Inevitably, drivers will request time off that is different from their standard home time policy. When extenuating circumstances arise, be flexible when you’re able to. Understandably, it’s not always possible to get drivers home immediately. Strong communication is your best asset. In difficult situations, be sympathetic, and use neutral language as you explain the situation. Empathize with the driver and work to identify a solution that works for both parties.

5. Be Prepared for Driver Questions

Home time is very important to most drivers.  Drivers who are willing to be out for weeks may still have obligations at home. They speak highly of companies that recognize this and try hard to get them home when they need it. Because home time is so important, questions are a guarantee.

Here are some of the most common questions that we get at Drive My Way.

  1. Is home time truly guaranteed?
  2. Do I have a say in when I take my time?
  3. Will I work weekends or be off?
  4. Will I be home for my reset? 
  5. Are the home time and mileage really what is listed in the job description or communicated in the interview?

TruckingTruth also shares a few common driver FAQ.

  1. What happens in case of an emergency?
  2. How are loads assigned?
  3. What hours will I work each day?

6. Identify Areas for Flexibility

If drivers stay with your fleet for long enough, they will likely request time at home outside their typical policy at some point. Additionally, new drivers might ask about for more time at home in a hiring interview. Before those conversations arise, consider how you can offer flexibility in a way that works with you.

One option is to offer a take your truck home program. If drivers don’t have to add the extra miles to and from a terminal, that means more time with their loved ones. Another option is to offer an emergency policy. Drivers might be granted a minimal, set number of days to use in case of personal emergencies. Partner or pet ride-along programs also offer drivers similar benefits while keeping them on the road.

driver happiness and retention survey

FREE SURVEY REPORT

Driver Lifestyle & Job Happiness Survey

We surveyed over 400 CDL truck drivers nationwide to discover what makes them happy in their career and life. Access the survey report to see the results.

Get the Results

driver care

Let’s call a spade a spade. 2020 has been a year full of surprises and challenges. As an employer in the trucking industry, you may have a front-row seat to the hardships of Coronavirus. As you’re navigating these uncharted waters, be proactive in reaching out to your entire staff. This is not business as usual, and silence will be noticed. Take this opportunity to firmly demonstrate that your company cares about drivers. Focus on driver care, and you will build positive, lasting relationships for years to come. Here are just a few ways to show employees that you value them as people as well as for their work.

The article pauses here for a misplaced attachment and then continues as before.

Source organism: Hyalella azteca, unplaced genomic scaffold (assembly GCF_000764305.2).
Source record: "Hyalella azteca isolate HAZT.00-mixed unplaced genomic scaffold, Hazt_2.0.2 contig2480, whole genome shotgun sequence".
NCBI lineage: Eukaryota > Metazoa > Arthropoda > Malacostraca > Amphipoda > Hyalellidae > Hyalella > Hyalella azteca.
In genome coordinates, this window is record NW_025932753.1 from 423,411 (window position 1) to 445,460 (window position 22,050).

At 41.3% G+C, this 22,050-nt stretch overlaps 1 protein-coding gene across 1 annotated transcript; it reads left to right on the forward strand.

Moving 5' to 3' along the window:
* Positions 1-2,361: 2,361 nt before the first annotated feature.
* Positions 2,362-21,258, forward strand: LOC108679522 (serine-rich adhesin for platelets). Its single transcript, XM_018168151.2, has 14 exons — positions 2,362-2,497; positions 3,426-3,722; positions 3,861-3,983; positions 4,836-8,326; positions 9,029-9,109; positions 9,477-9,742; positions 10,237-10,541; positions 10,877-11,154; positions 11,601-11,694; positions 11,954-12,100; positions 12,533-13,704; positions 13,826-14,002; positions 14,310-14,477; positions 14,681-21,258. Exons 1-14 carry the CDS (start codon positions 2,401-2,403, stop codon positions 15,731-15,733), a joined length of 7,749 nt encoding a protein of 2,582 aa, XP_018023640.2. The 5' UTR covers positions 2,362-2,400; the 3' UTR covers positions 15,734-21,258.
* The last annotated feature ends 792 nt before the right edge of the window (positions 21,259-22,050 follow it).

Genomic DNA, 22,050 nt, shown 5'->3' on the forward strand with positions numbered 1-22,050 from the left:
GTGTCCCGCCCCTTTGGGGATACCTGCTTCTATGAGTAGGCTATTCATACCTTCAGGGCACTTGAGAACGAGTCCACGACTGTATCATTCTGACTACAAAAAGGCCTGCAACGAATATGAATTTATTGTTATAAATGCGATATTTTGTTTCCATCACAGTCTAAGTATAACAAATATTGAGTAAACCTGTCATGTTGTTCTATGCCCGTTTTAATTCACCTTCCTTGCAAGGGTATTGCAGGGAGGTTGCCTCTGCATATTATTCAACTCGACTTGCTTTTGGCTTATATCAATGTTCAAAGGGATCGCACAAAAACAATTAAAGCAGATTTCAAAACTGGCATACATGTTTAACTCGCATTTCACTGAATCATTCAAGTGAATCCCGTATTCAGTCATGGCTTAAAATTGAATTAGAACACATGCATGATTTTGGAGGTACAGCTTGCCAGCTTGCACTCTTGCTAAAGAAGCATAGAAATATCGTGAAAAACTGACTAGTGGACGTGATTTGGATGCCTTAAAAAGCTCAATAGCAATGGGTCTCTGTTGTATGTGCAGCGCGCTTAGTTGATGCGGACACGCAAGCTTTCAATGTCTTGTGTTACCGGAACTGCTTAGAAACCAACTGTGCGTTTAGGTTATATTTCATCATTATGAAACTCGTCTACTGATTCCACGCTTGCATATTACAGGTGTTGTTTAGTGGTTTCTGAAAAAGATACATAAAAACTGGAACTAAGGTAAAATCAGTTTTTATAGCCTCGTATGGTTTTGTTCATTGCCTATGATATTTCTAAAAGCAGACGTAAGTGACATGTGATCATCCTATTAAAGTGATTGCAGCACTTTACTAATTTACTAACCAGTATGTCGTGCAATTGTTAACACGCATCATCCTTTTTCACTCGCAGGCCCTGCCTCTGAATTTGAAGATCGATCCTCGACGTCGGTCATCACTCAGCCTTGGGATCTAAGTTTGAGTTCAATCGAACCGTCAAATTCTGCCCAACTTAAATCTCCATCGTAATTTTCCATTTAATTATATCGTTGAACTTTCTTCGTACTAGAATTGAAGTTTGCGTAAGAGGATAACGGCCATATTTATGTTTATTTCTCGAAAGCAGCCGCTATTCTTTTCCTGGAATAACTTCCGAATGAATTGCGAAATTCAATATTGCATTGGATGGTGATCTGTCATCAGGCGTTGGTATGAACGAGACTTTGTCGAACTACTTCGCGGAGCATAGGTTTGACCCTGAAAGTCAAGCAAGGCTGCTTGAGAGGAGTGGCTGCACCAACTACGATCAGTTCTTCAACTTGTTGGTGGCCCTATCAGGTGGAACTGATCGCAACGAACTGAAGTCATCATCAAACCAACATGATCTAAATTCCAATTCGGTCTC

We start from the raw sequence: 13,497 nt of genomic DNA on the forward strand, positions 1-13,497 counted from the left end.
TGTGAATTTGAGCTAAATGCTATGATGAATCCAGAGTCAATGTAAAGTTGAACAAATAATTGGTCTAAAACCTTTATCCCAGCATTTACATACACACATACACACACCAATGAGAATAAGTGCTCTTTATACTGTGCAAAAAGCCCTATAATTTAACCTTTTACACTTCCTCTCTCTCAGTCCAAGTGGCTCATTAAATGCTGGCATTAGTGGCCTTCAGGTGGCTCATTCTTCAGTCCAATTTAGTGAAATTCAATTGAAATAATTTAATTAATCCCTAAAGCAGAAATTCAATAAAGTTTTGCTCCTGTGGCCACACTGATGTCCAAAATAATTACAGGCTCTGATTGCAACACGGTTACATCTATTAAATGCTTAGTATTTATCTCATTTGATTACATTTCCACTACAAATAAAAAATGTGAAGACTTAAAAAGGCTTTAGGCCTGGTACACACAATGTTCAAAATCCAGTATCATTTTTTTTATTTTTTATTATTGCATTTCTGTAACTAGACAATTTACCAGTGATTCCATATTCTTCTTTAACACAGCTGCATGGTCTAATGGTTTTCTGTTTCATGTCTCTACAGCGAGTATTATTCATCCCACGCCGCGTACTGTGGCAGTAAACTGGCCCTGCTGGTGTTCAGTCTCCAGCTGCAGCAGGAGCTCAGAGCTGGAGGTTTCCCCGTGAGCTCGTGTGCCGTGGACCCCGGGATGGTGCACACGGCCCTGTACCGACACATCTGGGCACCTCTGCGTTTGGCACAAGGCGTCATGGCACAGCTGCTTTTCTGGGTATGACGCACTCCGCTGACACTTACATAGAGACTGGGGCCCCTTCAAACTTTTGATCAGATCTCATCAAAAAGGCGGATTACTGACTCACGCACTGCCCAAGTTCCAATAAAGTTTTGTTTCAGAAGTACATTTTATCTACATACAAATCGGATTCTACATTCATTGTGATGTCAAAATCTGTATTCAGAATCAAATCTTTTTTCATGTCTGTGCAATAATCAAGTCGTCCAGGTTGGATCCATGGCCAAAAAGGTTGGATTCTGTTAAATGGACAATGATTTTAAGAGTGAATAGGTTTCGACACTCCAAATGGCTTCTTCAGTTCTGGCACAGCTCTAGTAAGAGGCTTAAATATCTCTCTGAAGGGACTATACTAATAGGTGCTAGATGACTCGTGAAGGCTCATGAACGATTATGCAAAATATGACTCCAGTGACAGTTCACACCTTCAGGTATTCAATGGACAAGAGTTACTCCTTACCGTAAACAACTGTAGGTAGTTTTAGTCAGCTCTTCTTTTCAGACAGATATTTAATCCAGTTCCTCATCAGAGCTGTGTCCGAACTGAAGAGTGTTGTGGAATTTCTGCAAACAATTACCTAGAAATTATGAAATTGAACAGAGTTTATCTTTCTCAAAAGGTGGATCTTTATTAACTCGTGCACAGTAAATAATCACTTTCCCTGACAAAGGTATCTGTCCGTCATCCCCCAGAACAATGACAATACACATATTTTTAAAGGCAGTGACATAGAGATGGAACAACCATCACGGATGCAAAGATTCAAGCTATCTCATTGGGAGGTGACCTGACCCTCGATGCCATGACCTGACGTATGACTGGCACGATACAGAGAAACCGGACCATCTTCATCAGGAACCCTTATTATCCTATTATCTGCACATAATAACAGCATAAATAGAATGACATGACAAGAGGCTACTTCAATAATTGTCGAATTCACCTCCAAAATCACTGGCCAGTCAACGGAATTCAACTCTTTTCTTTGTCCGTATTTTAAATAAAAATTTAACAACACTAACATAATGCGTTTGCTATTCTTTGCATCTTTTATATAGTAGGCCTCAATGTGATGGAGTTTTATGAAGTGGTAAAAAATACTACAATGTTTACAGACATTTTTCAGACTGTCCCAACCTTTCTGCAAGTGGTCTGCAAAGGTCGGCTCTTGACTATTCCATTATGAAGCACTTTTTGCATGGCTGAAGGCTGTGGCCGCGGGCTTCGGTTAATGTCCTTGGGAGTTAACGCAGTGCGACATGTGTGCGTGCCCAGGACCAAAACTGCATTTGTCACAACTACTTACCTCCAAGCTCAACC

1. Clear Communication

Be transparent and proactive with driver communication. It is one of the best ways to demonstrate driver care during COVID-19. Good communication is increasingly important because face-to-face interactions are scarce and can be hard to facilitate.

As you navigate the many transitions of this year, integrate driver check-ins as a regular priority. Ask drivers what form of communication works best for them.

While you may prefer emails, your drivers may feel more connected through phone calls, video calls, or texts. Show them you care by reaching out in the way they prefer, even if it’s not your most natural communication channel. 

2. Truck Sanitation

mask

As essential workers, truck drivers are keeping our country moving. As a fleet manager, you know that keeping drivers safe and healthy needs to be top of mind. Even as other industries slowly reopen and stay at home orders are lifted, the danger is not gone. Make a plan for sanitizing fleet equipment. 

If you haven’t already, consider sending drivers out with the resources they need for their day to day work. Masks, hand sanitizer, and cleaning wipes go a long way toward making drivers more comfortable. Regardless of what you decide, clearly communicate with drivers what you are doing and your expectations for them. If you ask drivers to bring their own supplies, consider reimbursing their purchases. 

3. Mental Health

A life on the road has its fair share of loneliness for anyone, but COVID-19 adds unique stress. Often, drivers are working increased hours or are completing more runs. The pressure for on-time deliveries is high. In addition, many drivers are deeply concerned with the well-being of their loved ones.

The same home time that is often a relief may be equally or more stressful than being on the road.

As a result, even when they come home after a few days or weeks on the road, family time may be very different. Some drivers intentionally quarantine themselves when home to reduce the risk of spread. As you check-in with drivers, provide them with resources to help connect with spouses, children, and friends.